The People Are Singing

Royal Exchange Theatre Studio

Text by LIZZIE NUNNERY

Directed by TAMARA TRUNOVA

This new work by Lizzie Nunnery makes for uneasy viewing. We flinch as 12 year old Irina plays with a skipping rope that seems to scourge her flesh. As she chalks out Hopscotch or bounces over rope we reconnect with the universality of play. Mother and child are hungry and vulnerable. Songs, games and rituals are all that hold them to sanity in a mad world where no one can be trusted and nothing is quite what it seems.

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Cora Kirk is wonderful as the young Irina. She is on stage throughout the performance and handles this demanding role with apparent ease. The characters are well chosen to give a sense of  fighters – Mikhailo (Sam Redway) the embittered and disillusioned revolutionary and Dima (Graeme Hawley) who is excellent as the Russian soldier who  is a loving father turned monster by this war. The other women embody mothers driven mad by war. Katya (Chloe Massey) is the stoic mother feeding her starving child imaginary Borsch and Olena (Kate Coogan) as a grief stricken woman who has watched her son die in a landmine explosion.

The use of physical theatre is wonderful and there are some very deft moments – especially the use of the elastic rope. In the yellow and blue of the Ukrainian flag it allows some great moments on stage while cleverly reminding the audience of how pliable our sense of  truth and physical borders can be.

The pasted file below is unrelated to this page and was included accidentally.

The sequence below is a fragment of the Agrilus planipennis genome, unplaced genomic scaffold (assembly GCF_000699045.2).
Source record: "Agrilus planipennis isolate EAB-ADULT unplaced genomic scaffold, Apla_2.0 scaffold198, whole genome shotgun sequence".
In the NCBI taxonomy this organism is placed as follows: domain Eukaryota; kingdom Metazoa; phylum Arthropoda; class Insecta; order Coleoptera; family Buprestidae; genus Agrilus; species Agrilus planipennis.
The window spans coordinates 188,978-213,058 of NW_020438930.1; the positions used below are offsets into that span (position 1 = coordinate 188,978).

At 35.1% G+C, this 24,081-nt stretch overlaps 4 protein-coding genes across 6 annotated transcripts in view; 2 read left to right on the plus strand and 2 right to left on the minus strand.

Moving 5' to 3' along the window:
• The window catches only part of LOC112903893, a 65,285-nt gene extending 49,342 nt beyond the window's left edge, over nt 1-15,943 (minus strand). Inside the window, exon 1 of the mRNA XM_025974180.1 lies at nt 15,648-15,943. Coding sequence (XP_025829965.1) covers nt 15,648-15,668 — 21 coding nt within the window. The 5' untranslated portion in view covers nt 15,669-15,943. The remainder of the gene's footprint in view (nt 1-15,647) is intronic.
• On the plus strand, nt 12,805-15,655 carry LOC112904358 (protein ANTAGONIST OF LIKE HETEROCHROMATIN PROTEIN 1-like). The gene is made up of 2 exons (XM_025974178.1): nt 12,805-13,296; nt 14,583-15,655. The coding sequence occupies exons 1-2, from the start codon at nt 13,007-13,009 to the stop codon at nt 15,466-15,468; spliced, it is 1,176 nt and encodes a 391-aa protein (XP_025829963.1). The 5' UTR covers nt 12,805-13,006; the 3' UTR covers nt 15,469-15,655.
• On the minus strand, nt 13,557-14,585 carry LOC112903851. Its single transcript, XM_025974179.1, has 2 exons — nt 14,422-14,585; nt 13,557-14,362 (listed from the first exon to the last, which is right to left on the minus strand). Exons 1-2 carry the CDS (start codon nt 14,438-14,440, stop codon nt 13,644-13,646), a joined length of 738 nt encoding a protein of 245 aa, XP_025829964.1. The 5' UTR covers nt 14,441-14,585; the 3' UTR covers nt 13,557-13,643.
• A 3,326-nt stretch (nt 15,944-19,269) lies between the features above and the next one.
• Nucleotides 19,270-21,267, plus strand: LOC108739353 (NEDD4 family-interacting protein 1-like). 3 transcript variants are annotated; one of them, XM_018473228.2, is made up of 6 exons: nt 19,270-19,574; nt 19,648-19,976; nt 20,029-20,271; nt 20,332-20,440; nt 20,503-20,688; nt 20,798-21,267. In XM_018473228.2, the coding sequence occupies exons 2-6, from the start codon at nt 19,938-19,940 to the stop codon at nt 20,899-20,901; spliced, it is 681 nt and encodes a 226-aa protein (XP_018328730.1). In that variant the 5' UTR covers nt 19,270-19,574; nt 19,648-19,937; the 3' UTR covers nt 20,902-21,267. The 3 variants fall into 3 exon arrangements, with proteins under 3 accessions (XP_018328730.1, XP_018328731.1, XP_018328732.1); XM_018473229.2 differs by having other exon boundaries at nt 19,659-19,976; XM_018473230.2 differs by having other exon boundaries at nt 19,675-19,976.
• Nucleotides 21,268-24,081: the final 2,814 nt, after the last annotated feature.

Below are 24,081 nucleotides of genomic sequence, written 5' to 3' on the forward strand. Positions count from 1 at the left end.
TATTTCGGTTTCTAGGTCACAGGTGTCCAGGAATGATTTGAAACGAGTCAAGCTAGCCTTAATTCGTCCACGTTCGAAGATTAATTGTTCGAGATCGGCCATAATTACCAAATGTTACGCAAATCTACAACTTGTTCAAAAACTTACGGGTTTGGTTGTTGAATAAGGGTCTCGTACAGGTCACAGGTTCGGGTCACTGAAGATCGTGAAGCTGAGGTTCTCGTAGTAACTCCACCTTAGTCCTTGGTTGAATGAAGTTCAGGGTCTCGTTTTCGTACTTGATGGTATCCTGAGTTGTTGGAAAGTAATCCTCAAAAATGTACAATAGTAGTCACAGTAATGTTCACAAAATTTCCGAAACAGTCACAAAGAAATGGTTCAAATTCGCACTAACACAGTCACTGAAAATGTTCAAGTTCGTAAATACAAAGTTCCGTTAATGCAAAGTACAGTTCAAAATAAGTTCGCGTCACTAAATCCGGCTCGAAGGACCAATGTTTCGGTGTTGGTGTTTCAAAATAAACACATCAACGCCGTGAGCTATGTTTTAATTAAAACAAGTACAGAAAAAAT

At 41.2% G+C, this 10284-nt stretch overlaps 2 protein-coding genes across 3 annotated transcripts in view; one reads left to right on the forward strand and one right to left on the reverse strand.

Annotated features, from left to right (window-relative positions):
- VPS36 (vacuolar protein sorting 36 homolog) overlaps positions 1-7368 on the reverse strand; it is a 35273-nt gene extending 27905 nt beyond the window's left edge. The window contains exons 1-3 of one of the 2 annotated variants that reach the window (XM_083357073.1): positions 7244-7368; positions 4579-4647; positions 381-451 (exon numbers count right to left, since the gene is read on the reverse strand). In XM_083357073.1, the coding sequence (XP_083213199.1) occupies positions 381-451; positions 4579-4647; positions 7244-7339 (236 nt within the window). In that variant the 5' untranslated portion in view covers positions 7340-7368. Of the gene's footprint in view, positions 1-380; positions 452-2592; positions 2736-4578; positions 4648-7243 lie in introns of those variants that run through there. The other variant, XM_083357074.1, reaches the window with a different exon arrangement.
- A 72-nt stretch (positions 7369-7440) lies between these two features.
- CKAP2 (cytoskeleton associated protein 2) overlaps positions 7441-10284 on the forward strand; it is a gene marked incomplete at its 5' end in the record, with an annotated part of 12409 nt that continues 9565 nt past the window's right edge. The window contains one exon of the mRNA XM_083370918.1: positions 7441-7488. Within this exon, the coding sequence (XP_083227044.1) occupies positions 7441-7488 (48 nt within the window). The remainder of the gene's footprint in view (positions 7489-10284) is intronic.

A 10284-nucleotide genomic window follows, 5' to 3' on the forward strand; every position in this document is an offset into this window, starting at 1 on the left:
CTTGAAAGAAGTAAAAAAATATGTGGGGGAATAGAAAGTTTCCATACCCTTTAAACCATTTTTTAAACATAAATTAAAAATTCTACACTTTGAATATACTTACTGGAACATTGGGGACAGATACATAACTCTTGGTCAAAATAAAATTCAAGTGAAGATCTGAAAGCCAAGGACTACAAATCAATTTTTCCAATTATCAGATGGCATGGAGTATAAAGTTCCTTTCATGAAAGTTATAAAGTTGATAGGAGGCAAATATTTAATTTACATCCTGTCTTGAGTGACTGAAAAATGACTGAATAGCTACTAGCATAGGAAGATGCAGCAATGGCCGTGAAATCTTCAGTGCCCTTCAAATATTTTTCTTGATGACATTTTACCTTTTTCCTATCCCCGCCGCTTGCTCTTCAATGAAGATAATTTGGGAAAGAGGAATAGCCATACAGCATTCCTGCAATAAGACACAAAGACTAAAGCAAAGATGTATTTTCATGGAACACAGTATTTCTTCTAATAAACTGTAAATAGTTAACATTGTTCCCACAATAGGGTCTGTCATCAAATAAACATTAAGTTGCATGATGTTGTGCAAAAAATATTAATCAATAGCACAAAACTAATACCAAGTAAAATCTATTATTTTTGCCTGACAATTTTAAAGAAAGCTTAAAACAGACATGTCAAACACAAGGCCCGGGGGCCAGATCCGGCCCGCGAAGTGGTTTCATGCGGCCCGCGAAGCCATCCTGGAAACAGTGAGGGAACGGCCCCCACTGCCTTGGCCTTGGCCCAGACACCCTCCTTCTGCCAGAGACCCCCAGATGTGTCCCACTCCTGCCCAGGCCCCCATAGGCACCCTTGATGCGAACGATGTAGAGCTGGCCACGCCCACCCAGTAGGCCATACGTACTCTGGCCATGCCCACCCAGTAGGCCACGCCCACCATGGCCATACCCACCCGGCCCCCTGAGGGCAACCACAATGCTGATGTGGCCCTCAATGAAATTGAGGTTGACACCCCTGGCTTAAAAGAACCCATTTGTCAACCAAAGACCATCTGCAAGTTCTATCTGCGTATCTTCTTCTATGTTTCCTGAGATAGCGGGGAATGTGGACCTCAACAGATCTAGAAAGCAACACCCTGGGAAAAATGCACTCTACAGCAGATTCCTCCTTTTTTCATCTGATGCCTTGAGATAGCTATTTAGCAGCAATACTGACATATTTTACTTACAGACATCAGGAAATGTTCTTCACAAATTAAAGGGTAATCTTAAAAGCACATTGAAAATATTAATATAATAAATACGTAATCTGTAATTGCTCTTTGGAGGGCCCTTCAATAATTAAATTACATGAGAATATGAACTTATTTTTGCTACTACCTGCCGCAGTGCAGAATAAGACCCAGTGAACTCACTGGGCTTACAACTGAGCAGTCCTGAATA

The creative staging allows the actors to conceal themselves in a range of ways. The sliding doors illuminated with church candles serves to move the actors on and off the stage while evoking a candle lit heaven or hell for the dead.

The use of song and music is central to Nunnery’s work. The singing of Russian and Ukrainian folk songs move the story along and give a sense of history and national pride. The tragedy for mankind is when our songs no longer fits our borders. What survives? Do we write new songs or sing the old ones louder?

This World Stages project brings together Nunnery and Ukrainian director Trunova gathering stories from the local Ukrainian community. They share a passion for story telling and the desire to give a voice to marginalised people. The themes of who we are in wartime and what choices we make when struggling to survive are prevalent in this piece. This is a brave production with a lot to say. There are some standout moments however it requires some editing especially towards the end where it risks becoming muddled and losing its focus. A case of too many ingredients in an excellent Borsch.

 

 

 

 

 

 

 

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